DNA Shows Ancient Pack Animal Was a Donkey-Wild Ass Hybrid
Glenn Schwartz / Johns Hopkins University
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(Inside Science) -- Ancient DNA may have revealed the genetic identity of the oldest known hybrid animal bred by humans -- the horselike kunga, prized beasts once given as royal gifts and said to pull the vehicles of nobility and gods.
Roughly 5,000 years ago in Mesopotamia, clay tablets and royal seals began depicting the mysterious kunga. Horses had not yet been introduced to the region, but smaller relatives such as donkeys were already present. Ancient texts suggest kungas were valuable, costing up to six times more than a donkey. The size and speed of large male kungas made them desirable for towing four-wheeled war wagons on the battlefield, while smaller males and females found use pulling plows.
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Although the kunga's depictions make it clear it was an equid -- a member of the same family as horses, zebras and donkeys -- its precise nature was a controversy for decades. Previous research suggested one kunga parent was likely a donkey, but the other parent's identity remained uncertain. Potential candidates included Asiatic wild asses (Equus hemionus), also known as hemiones or onagers, which are exceptionally fast but notoriously untamable, and more specifically the subspecies known as the Syrian wild ass (Equus hemionus hemippus), or hemippe, a light swift animal that was the smallest of all modern equids before it went extinct in the early 20th century.
"Hemippes were highly appreciated and described as 'delicious' in the clay tablets of ancient Syro-Mesopotamia," said study co-senior author Eva-Maria Geigl, a paleogeneticist at the Institut Jacques Monod in Paris. According to notes from the director of Vienna's Schönbrunn Zoo, which housed two of the last surviving hemippes, the equids "were extremely fast -- faster than horses -- and aggressive," she added.
In the new study, researchers analyzed DNA from 23 complete male equid skeletons about 4,500 years old unearthed at an ancient royal burial site, Umm el-Marra, in modern-day northern Syria. Men and women there were interred with personal ornaments made of gold, silver, bronze and lapis lazuli, along with silver, bronze and ceramic vessels and bronze weapons and tools.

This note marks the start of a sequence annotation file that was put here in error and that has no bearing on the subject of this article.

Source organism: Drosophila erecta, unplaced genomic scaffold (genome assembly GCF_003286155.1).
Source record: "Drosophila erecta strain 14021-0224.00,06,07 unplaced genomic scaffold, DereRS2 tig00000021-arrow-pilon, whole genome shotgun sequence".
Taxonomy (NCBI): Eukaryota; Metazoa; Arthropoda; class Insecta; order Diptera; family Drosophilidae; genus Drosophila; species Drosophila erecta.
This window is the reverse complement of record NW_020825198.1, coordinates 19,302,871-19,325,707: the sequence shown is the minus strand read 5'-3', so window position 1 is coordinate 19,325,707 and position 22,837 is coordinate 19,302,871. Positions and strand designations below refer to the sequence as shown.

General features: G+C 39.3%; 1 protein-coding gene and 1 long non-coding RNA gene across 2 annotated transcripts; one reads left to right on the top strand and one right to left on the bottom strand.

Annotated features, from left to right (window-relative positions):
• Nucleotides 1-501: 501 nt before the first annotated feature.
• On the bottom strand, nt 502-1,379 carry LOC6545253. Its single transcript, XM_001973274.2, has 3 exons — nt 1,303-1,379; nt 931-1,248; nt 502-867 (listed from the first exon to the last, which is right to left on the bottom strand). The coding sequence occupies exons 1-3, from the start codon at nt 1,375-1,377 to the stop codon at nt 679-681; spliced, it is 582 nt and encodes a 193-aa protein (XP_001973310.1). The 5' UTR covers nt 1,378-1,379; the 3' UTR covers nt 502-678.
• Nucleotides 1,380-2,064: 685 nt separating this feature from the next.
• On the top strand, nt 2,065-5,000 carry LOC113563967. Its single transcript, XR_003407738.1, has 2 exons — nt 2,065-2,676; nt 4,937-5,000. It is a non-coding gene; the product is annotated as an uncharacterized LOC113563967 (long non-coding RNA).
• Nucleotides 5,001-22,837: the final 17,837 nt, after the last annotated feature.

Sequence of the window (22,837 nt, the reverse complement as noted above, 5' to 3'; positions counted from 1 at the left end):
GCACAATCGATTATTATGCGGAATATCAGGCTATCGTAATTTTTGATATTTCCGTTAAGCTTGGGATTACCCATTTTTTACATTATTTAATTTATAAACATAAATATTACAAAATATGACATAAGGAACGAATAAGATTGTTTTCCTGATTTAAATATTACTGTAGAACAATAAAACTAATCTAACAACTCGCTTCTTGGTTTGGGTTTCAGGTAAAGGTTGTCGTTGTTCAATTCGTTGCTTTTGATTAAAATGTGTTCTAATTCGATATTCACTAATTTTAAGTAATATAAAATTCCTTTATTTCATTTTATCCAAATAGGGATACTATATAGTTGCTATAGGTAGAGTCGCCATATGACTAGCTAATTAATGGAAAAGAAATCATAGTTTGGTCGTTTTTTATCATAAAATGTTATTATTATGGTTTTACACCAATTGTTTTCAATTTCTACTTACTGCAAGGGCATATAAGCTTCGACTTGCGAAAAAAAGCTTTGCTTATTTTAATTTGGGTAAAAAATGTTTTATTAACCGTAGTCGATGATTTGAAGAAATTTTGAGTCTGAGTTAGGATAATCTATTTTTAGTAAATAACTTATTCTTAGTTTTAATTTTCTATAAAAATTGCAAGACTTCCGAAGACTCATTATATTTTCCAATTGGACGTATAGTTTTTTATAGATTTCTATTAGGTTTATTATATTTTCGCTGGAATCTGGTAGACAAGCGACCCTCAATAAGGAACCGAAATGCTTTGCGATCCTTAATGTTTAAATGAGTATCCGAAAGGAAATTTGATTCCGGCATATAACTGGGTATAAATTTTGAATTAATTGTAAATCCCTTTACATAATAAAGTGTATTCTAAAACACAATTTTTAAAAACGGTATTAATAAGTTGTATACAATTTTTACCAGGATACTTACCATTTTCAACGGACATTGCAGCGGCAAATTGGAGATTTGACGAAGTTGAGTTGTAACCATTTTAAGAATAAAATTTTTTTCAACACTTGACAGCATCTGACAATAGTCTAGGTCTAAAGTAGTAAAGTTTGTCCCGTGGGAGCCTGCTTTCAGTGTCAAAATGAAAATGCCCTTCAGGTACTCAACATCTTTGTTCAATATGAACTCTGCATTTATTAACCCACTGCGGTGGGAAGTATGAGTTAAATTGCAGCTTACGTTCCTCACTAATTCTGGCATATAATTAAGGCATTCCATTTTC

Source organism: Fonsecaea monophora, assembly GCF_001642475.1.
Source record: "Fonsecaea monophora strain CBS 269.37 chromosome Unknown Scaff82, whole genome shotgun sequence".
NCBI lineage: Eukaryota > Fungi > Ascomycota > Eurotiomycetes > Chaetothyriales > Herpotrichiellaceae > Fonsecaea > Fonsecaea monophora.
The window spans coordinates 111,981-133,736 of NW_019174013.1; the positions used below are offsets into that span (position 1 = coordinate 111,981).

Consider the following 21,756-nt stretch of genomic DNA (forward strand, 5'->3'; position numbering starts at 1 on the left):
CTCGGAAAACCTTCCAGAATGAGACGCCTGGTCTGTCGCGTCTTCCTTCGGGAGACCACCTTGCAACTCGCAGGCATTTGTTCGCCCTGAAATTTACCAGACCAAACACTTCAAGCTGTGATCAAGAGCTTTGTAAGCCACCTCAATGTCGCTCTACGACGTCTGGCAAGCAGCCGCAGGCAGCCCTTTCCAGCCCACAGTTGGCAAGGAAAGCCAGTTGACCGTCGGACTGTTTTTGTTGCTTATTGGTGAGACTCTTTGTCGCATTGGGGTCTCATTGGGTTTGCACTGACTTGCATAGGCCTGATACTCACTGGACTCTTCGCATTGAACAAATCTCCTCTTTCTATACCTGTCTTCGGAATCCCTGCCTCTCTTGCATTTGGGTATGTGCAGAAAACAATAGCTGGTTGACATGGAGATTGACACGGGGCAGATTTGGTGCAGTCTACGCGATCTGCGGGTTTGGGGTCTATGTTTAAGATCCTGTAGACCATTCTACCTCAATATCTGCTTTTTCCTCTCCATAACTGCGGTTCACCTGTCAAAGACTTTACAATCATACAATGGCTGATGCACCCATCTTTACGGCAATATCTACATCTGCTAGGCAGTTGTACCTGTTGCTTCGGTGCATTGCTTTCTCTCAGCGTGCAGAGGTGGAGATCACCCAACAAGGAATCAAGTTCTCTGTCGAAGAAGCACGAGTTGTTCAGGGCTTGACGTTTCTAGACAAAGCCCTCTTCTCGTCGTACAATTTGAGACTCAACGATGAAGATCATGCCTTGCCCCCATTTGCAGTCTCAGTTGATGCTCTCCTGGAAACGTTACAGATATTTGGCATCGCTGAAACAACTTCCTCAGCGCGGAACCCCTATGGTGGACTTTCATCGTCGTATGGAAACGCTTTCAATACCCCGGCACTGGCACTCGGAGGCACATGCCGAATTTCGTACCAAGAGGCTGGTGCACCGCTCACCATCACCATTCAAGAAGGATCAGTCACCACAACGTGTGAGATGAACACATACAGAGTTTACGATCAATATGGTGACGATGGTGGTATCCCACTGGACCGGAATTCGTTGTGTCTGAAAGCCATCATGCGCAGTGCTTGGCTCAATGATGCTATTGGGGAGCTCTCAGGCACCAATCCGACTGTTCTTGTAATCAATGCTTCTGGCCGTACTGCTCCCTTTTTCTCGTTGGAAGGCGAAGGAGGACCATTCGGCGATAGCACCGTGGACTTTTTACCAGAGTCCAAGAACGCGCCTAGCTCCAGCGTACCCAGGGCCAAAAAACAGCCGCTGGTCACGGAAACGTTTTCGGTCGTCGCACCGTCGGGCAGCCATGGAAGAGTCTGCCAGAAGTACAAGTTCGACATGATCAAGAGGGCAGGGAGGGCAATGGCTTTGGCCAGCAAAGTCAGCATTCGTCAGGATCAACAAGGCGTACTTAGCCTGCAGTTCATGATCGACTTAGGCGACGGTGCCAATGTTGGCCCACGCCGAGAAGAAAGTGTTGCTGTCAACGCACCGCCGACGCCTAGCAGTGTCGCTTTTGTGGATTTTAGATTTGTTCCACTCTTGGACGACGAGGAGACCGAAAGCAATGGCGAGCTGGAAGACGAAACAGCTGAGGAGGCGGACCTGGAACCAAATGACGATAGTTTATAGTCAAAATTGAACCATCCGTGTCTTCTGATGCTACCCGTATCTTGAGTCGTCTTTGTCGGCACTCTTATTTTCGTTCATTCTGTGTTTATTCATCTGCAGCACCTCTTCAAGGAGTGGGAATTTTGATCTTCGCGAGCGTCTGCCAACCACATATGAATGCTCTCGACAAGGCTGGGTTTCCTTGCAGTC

The size and other features of the bones of these equids differed significantly from those of typical horses, asses and hemiones, leading the scientists to suspect they might have come from hybrids. They were close in size to hemiones but were more robust, and their leg bones suggested they were fast like hemiones.
The hot Syrian climate had wreaked havoc on the DNA in these ancient bones. Still, the researchers successfully analyzed genomes from the mitochondria, inherited from the mothers of the animals, and from the cell nuclei, which possess genetic material from the fathers, and compared them with genomes from horses, asses and hemiones.
The scientists also examined DNA from the Schönbrunn hemippes, and from a roughly 11,000-year-old equid skeleton found at the site Göbekli Tepe in modern-day Turkey. Although the Göbekli Tepe equid was significantly larger than the Schönbrunn hemippes, its DNA confirmed it was a hemippe.
The researchers found the Umm el-Marra equids were likely first-generation hybrids between a female donkey and male hemippe. Although the diminutive size of the Schönbrunn hemippes might suggest these equids were likely not parents of the Umm el-Marra equids, the Göbekli Tepe specimen revealed hemippes could reach larger sizes in ancient times.
All in all, kungas mark the earliest known evidence of hybrid animal, predating the most ancient genetic evidence of a mule by about 1,500 years. "It is very satisfying to be able to show through paleogenomics what these early societies were able to do," Geigl said.
One implication of these findings "is that the practice of regularly hybridizing domestic donkeys with wild onagers means there was a high level of competence in capturing and raising and breeding wild equids, probably comparable to modern zoos," said zooarchaeologist Benjamin Arbuckle at the University of North Carolina, who did not take part in this research. "Being hybrids, they were probably sterile, so the kunga economy must have had to constantly produce more of these animals. I suspect they were widely used across Syro-Mesopotamia in the fourth millennium B.C."
Kungas were eventually supplanted by the arrival of domestic horses into Mesopotamia about 4,000 years ago, which were likely easier to breed, the researchers noted. "The story of this technological replacement, perhaps analogous to gas to electric vehicles, is very poorly understood," Arbuckle noted.
Future research can hunt not only for more kunga specimens to study, but for other equid hybrids as well, Arbuckle said. "Horses were just coming down into the Near East in this period, so there must have been an interesting experimental time when equid breeders were seeing what happened when you penned horses and donkeys and onagers together," he noted. "It really shows that ancient people were innovative and experimenters, traits we often associate with the modern world."
The scientists detailed their findings online Jan. 14 in the journal Science Advances.